'The sun was out and even the grass did not exist': Gavaskar explains what India were 'lacking' on Day 6 of WTC final
On the best day to bat, India folded like a pack of cards and the same was highlighted by former captain Sunil Gavaskar, who feels that had the Indian team shown a bit of steadiness in their batting, the outcome of the match could have been something entirely different.
By the end of Day 5 of the World Test Championship final, two results seemed possible. A draw and a New Zealand win. With India finishing the day at 64/2, it seemed as if the WTC title would end up getting shared, but those plans changed following a batting implosion from India. They were bowled out for 170 in their second innings and New Zealand ended up chasing down 139 to win the match by eight wickets.
In the last three knockout matches of ICC events, it is the batting that has led India down. First the 2017 Champions Trophy, then the 2019 World Cup semi-final and now the WTC. On the best day to bat, India folded like a pack of cards and the same was highlighted by former captain Sunil Gavaskar, who feels that had the Indian team shown a bit of steadiness in their batting, the outcome of the match could have been something entirely different.
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"In batting, the patience that is needed for Test cricket, for five days, we saw it slightly lacking. And because of that, there was a willingness to play shots and that’s what got our batsmen out. When the ball is not moving in air or off the pitch, you can reach the pitch of the ball and play shots. But when there is movement, you need to bit a bit patient. And had we shown it, the result could have been something else," Gavaskar said on Sports Tak.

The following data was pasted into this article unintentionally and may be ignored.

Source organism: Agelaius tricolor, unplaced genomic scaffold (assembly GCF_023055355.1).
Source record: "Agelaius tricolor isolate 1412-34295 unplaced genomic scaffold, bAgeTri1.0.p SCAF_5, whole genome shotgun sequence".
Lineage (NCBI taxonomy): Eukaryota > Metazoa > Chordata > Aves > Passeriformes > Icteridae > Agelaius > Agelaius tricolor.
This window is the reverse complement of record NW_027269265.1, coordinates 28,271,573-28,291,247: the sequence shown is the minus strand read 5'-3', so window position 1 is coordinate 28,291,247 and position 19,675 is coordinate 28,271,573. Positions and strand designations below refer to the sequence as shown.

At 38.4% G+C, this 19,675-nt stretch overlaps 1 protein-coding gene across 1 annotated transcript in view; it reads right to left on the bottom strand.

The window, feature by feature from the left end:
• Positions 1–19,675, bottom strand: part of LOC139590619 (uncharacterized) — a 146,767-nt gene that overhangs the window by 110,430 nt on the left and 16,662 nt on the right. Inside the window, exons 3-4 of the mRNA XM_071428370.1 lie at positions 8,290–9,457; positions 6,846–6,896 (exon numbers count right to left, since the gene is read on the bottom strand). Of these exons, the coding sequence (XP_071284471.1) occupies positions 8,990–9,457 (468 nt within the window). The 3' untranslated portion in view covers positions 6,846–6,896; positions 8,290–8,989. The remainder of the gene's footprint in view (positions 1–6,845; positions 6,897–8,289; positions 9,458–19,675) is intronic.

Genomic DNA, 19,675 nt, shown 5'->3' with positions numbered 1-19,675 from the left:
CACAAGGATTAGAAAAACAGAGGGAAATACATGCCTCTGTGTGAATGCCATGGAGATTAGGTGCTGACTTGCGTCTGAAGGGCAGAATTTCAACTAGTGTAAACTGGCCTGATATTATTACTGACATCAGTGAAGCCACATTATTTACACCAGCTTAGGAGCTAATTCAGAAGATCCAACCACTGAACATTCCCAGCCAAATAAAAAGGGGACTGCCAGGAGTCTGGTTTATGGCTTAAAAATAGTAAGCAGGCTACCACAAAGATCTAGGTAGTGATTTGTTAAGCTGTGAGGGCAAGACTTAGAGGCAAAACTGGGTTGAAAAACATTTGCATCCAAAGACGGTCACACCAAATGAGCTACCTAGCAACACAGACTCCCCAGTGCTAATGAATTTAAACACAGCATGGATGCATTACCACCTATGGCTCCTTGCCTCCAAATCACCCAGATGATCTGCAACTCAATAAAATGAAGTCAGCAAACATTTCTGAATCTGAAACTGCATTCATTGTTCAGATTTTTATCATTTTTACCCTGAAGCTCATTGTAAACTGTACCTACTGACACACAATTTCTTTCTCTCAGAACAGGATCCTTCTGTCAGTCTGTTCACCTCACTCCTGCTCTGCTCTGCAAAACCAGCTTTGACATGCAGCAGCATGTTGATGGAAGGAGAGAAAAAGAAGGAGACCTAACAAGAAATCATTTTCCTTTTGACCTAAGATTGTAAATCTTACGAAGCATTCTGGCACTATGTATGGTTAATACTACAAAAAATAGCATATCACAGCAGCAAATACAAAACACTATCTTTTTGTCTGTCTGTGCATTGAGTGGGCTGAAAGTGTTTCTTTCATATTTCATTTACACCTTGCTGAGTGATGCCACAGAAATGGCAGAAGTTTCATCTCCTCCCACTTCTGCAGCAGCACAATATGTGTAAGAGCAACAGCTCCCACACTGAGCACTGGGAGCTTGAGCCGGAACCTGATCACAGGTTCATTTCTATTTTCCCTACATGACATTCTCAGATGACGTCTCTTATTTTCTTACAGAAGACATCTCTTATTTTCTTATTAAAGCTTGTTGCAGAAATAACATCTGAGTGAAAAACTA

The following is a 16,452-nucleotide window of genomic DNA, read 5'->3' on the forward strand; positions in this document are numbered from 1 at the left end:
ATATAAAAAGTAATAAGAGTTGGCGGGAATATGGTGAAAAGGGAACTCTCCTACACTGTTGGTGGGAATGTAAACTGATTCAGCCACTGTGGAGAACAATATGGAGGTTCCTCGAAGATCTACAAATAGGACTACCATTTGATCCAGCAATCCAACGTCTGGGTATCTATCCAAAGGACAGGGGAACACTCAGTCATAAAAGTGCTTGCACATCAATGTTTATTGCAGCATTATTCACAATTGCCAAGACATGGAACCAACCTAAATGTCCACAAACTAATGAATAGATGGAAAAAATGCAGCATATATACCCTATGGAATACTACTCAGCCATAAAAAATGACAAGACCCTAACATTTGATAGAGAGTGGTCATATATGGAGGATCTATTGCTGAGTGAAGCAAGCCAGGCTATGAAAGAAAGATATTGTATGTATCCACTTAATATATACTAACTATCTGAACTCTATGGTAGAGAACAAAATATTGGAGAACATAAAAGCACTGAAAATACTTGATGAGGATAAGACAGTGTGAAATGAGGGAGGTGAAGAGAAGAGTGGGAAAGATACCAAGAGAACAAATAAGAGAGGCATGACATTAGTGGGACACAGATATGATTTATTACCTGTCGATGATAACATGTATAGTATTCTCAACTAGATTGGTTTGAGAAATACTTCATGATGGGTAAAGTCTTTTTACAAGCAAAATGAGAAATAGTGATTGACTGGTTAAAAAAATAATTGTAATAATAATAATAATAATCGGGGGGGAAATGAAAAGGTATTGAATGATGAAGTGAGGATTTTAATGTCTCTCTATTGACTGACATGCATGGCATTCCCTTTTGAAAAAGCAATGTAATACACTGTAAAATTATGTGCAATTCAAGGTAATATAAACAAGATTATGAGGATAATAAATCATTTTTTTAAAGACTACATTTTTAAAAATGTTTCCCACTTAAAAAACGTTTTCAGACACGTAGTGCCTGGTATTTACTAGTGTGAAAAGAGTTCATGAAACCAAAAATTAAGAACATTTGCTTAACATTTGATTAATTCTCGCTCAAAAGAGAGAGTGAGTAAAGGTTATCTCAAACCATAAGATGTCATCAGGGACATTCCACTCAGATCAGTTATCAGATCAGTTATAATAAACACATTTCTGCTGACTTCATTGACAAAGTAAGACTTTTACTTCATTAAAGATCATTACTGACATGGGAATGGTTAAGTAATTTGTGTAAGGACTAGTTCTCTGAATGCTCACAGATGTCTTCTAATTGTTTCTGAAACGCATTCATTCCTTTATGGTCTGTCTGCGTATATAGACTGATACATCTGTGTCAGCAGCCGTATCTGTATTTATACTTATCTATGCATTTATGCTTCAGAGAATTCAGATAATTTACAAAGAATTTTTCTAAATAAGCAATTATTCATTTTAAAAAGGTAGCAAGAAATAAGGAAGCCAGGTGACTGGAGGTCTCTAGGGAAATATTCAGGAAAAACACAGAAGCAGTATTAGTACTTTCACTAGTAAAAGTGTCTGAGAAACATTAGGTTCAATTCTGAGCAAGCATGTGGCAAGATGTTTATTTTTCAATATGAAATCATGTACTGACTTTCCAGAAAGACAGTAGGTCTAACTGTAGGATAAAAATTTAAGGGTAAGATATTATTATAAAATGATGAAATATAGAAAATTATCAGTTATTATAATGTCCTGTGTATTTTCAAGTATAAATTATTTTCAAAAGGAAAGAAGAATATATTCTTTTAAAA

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While Gavaskar realised that the first four days weren't ideal for batting, the final day was, and it could have been a golden opportunity for India to walk away with a draw. But instead, the lure of scoring runs got to them and the team lost eight wickets for 106 runs with Rishabh Pant's 41 being the highest individual score of the innings.
"I'm talking about the batting on the final day. For the first four days, batting was very tough. You bring any batsman to play, and he would have had a tough time. But when on the final day, the sun was out, and even the grass did not exist. Yet everyone tried to play their shots and we lost eight wickets," Gavaskar added.